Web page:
Emotional disability days: Prevalence and predictors

Department of Mental Hygiene, Johns Hopkins University School of Hygiene and Public Health, Baltimore, Md 21205.
American Journal of Public Health (Impact Factor: 4.55). 09/1994; 84(8):1304-7. DOI: 10.2105/AJPH.84.8.1304
Source: PubMed


This study considered days missed from work or usual activities for emotional reasons associated with a range of specific psychopathologic disorders, psychosocial distress, and persons found to be asymptomatic. Analyses were performed with the presence or absence of emotional disability days as the dependent variable using logistic regression. The effects of specific mental disorders were compared with the effects of chronic physical conditions for labor force participants and for the total population. The odds ratio (and 95% confidence interval) for subjects with major depressive disorder was 27.8 (6.93, 108.96); for panic disorder, 21.1 (2.25, 198.44); and for schizophrenia, 17.8 (1.73, 182.99). Work-place adjustments for persons with psychopathology are encouraged.

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Available from: Anthony C Kouzis,
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    • "Depression is a common reason for receiving disability benefits [10], [11], [12], incurring more costs for long-term disability (LTD) than other disorders [13]. Individuals suffering from psychiatric disorders who are also receiving disability benefits require more complex treatment and have more difficulty returning to work than those suffering from other disabling complaints [14]. "
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    ABSTRACT: Depression is the most frequent reason for receiving disability benefits in North America, and treatment with psychotherapy is often funded by private insurers. No studies have explored the association between the provision of psychotherapy for depression and time to claim closure. Using administrative data from a Canadian disability insurer, we evaluated the association between the provision of psychotherapy and short-term disability (STD) and long-term disability (LTD) claim closure by performing Cox proportional hazards regression. We analyzed 10,508 STD and 10,338 LTD claims for depression. In our adjusted analyses, receipt of psychotherapy was associated with longer time to STD closure (HR [99% CI] = 0.81 [0.68 to 0.97]) and faster LTD claim closure (1.42 [1.33 to 1.52]). In both STD and LTD, older age (0.90 [0.88 to 0.92] and 0.83 [0.80 to 0.85]), per decade), a primary diagnosis of recurrent depression versus non-recurrent major depression (0.78 [0.69 to 0.87] and 0.80 [0.72 to 0.89]), a psychological secondary diagnosis (0.90 [0.84 to 0.97] and 0.66 [0.61 to 0.71]), or a non-psychological secondary diagnosis (0.81 [0.73 to 0.90] and 0.77 [0.71 to 0.83]) versus no secondary diagnosis, and an administrative services only policy ([0.94 [0.88 to 1.00] and 0.87 [0.75 to 0.996]) or refund policy (0.86 [0.80 to 0.92] and 0.73 [0.68 to 0.78]) compared to non-refund policy claims were independently associated with longer time to STD claim closure. We found, paradoxically, that receipt of psychotherapy was independently associated with longer time to STD claim closure and faster LTD claim closure in patients with depression. We also found multiple factors that were predictive of time to both STD and LTD claim closure. Our study has limitations, and well-designed prospective studies are needed to establish the effect of psychotherapy on disabling depression.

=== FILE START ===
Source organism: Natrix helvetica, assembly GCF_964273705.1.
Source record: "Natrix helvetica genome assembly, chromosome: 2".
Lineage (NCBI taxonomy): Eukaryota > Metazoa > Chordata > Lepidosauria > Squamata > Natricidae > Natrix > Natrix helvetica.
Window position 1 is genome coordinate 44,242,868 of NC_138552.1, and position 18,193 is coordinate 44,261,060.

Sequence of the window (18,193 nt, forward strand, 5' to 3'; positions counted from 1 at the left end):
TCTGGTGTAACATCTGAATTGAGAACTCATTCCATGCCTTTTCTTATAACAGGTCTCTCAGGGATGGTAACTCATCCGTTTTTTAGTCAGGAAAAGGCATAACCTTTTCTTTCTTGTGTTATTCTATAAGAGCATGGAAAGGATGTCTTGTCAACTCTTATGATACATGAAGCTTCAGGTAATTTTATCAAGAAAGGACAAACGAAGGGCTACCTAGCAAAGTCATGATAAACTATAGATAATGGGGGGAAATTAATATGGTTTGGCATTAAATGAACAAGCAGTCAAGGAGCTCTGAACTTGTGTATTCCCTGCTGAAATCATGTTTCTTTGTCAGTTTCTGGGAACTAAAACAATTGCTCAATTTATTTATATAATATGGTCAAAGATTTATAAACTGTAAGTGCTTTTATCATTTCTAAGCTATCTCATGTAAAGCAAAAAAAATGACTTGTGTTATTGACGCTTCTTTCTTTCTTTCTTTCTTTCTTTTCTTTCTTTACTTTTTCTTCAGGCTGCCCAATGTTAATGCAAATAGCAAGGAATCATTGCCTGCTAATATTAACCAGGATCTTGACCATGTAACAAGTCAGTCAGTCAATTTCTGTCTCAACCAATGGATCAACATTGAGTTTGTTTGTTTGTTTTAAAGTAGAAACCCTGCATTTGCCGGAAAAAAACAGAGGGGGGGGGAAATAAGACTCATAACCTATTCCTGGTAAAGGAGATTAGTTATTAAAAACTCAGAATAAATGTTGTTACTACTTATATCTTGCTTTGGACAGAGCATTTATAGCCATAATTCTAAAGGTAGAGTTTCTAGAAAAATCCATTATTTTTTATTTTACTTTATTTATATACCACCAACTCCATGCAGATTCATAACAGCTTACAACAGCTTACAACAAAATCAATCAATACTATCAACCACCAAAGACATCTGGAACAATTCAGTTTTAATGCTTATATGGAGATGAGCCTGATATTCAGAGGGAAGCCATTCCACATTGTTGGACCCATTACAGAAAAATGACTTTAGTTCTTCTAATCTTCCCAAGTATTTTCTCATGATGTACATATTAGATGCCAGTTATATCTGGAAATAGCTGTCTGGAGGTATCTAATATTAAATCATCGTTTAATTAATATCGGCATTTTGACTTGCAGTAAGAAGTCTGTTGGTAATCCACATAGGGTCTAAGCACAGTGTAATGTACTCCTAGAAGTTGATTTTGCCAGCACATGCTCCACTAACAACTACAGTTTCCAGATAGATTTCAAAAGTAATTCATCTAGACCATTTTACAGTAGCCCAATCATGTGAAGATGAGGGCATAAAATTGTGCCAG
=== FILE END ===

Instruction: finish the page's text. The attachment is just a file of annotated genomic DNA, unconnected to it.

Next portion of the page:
PLoS ONE 10/2013; 8(6):e67162. DOI:10.1371/journal.pone.0067162 · 3.23 Impact Factor